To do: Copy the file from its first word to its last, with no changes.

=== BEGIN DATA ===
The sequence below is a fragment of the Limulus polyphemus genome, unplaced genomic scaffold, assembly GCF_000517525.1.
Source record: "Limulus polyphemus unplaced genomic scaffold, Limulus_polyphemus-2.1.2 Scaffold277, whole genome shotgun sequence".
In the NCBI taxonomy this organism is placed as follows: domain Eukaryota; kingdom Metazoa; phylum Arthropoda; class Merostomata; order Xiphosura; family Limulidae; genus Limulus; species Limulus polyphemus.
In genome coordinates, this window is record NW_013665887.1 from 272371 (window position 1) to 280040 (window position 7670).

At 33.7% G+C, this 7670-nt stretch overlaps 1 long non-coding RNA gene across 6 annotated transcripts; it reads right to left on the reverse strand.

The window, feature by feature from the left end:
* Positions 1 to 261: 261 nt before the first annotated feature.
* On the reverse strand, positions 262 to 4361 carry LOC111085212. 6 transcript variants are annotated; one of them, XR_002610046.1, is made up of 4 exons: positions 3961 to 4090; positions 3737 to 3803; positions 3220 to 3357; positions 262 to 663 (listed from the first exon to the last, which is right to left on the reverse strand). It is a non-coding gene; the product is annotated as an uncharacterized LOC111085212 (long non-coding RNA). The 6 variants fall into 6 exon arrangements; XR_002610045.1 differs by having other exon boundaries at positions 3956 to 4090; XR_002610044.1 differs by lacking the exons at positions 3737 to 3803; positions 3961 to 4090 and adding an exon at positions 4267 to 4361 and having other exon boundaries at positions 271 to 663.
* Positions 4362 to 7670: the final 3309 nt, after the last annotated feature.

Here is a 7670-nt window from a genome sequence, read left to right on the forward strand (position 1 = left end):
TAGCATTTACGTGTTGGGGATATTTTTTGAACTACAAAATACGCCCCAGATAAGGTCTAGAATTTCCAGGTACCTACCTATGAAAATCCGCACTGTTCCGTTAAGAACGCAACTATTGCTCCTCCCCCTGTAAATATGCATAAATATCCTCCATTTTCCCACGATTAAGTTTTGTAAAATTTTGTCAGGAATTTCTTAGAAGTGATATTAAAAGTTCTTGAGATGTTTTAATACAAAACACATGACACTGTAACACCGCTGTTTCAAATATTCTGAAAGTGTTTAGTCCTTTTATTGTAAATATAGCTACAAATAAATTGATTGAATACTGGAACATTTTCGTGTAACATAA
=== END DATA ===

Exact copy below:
The sequence below is a fragment of the Limulus polyphemus genome, unplaced genomic scaffold, assembly GCF_000517525.1.
Source record: "Limulus polyphemus unplaced genomic scaffold, Limulus_polyphemus-2.1.2 Scaffold277, whole genome shotgun sequence".
In the NCBI taxonomy this organism is placed as follows: domain Eukaryota; kingdom Metazoa; phylum Arthropoda; class Merostomata; order Xiphosura; family Limulidae; genus Limulus; species Limulus polyphemus.
In genome coordinates, this window is record NW_013665887.1 from 272371 (window position 1) to 280040 (window position 7670).

At 33.7% G+C, this 7670-nt stretch overlaps 1 long non-coding RNA gene across 6 annotated transcripts; it reads right to left on the reverse strand.

The window, feature by feature from the left end:
* Positions 1 to 261: 261 nt before the first annotated feature.
* On the reverse strand, positions 262 to 4361 carry LOC111085212. 6 transcript variants are annotated; one of them, XR_002610046.1, is made up of 4 exons: positions 3961 to 4090; positions 3737 to 3803; positions 3220 to 3357; positions 262 to 663 (listed from the first exon to the last, which is right to left on the reverse strand). It is a non-coding gene; the product is annotated as an uncharacterized LOC111085212 (long non-coding RNA). The 6 variants fall into 6 exon arrangements; XR_002610045.1 differs by having other exon boundaries at positions 3956 to 4090; XR_002610044.1 differs by lacking the exons at positions 3737 to 3803; positions 3961 to 4090 and adding an exon at positions 4267 to 4361 and having other exon boundaries at positions 271 to 663.
* Positions 4362 to 7670: the final 3309 nt, after the last annotated feature.

Here is a 7670-nt window from a genome sequence, read left to right on the forward strand (position 1 = left end):
TAGCATTTACGTGTTGGGGATATTTTTTGAACTACAAAATACGCCCCAGATAAGGTCTAGAATTTCCAGGTACCTACCTATGAAAATCCGCACTGTTCCGTTAAGAACGCAACTATTGCTCCTCCCCCTGTAAATATGCATAAATATCCTCCATTTTCCCACGATTAAGTTTTGTAAAATTTTGTCAGGAATTTCTTAGAAGTGATATTAAAAGTTCTTGAGATGTTTTAATACAAAACACATGACACTGTAACACCGCTGTTTCAAATATTCTGAAAGTGTTTAGTCCTTTTATTGTAAATATAGCTACAAATAAATTGATTGAATACTGGAACATTTTCGTGTAACATAA